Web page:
Journal of Political Risk, Vol. 7, No. 12, December 2019
By Clive Hamilton
Why are prestigious scientific journals endorsing China’s illegitimate territorial claims?
Times Higher Education reports that journals including Cells, Diversity and Distributions, Molecular Ecology, New Phytologist and Plos One have published maps of China that incorporate the ‘nine-dash line’, hand-drawn on a map in 1947 that marked out China’s claim to virtually all of the South China Sea and the islands and reefs within it.
China’s assertion of jurisdiction within the nine-dash line—including the right to its rich resources and deployment of its navy and maritime militia to force other long-term users out of the sea—has raised military tensions and prompted a series of maritime disputes. Filipino fisherman can no longer trawl around Scarborough Shoal, which is within the Philippines exclusive economic zone. Vietnam has been forced to abandon oil exploration in its zone after pressure from Beijing.
When the Philippines challenged China’s claimed jurisdiction within the nine-dash line, an arbitral tribunal was constituted in The Hague under the United Nations Convention on the Law of the Sea. In July 2016, the tribunal delivered a ‘sweeping rebuke’ of China’s behaviour in the South China Sea. The tribunal ruled that there is ‘no legal basis for China to claim historic rights to resources within the sea areas falling within the “nine-dash line”.’
Yet prestigious scientific journals are disregarding international law and legitimizing China’s claim by publishing maps showing everything within the nine-dash line as belonging to China. This legitimization process is subtle propaganda, part of Beijing’s campaign to slowly and invisibly induce the world to accept its claim.
The maps occur in articles that have no bearing at all on the South China Sea, such as ones covering the distribution of butterflies, trees and grasses in China, and are included solely as political statements.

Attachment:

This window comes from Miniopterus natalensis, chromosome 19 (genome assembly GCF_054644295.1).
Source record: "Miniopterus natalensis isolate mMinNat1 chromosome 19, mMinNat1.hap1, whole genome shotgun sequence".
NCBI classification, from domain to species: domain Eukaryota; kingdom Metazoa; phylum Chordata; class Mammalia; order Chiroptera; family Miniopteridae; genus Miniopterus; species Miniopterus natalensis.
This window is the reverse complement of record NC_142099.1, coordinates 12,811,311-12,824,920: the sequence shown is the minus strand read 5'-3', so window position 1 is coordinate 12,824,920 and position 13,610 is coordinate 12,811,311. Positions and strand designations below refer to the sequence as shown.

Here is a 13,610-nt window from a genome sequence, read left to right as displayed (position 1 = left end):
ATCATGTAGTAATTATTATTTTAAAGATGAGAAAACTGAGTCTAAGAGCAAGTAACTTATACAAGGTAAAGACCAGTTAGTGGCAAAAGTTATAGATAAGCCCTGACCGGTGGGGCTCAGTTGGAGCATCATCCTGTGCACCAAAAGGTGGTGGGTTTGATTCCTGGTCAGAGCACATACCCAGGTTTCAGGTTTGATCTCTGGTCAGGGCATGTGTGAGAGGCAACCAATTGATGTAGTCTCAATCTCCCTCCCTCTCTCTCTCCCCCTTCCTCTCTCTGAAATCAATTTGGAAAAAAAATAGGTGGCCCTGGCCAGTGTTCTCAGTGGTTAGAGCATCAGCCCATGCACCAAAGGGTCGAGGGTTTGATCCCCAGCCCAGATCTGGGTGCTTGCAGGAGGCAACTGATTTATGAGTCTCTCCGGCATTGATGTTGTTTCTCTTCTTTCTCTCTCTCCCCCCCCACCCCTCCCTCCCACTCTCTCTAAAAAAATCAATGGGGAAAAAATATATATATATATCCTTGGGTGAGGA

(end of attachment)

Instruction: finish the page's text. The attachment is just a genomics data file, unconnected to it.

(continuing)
The insertion of the nine-dash line in an article in Palgrave Communications, owned by Springer Nature, was gratuitous because its subject is the development of agriculture in China since ancient times. As if anticipating objections, the paper carries a ‘publisher’s note’ at the end. It reads: ‘Springer Nature remains neutral with regard to jurisdictional claims in published maps and institutional affiliations.’
On the face of it, this get-out clause attributes equal validity to all jurisdictional claims. Yet this denies the authority of international law. If Springer Nature ‘remains neutral’ why does it not publish maps showing Vietnam’s and the Philippines’ claims in equal measure?
Ethically, the publisher’s logic is equivalent to the apartheid era argument used by cricketing authorities in Britain and Australia. They declined to ban visits by whites-only South African teams because they ‘didn’t want to mix politics with sport.’
Yet selecting a team on the basis of race is already an intensely political act. Hosting visits by a whites-only team is an implicit endorsement of the act. In the same way, publishing maps that assert an unlawful territorial claim is a political decision.
By tacitly endorsing Beijing’s rejection of international law, scientific journals are making it easier for Beijing to violate other international treaties. For example, there is evidence that China is making plans to engage in mining and military activities in the Antarctic, contrary to the Antarctic Treaty.
Publishers in the West have in recent years shown themselves willing to censor academic research in order to maintain access to China’s market. In 2017, Cambridge University Press’s decision to censor certain articles for its journal The China Quarterly prompted a backlash from scholars decrying China’s attempts to ‘export its censorship on topics that do not fit its preferred narrative.’ CUP reversed its decision.
Also in 2017, Springer Nature, publisher of Nature, Scientific American and many other scientific journals, bowed to pressure from Beijing and now deletes articles that rile Beijing from its journals available in China.
Whereas those decisions affected only readers of journals in China, the insertion of the nine-dash line and other disputed territorial claims in journals distorts or provides incorrect information to readers around the world.
In private correspondence, western co-authors of papers with maps including the nine-dash line indicate that some are unaware of the issue and some simply go along with their Chinese co-authors. When others have questioned its inclusion, their Chinese co-authors say they can do nothing because the authorities require it, or they repeat the official line that the South China Sea is part of their homeland.
Journal editors ought to be making the decision and doing so consistent with international law. And academic publishers should be reminded of the great tradition of free and open scientific inquiry and not capitulate to the censorship demands of a totalitarian regime. We have been here before. This time, it seems, there’s no need to burn books, but only to instruct publishers not to print them.
Clive Hamilton is professor of public ethics at Charles Sturt University in Canberra.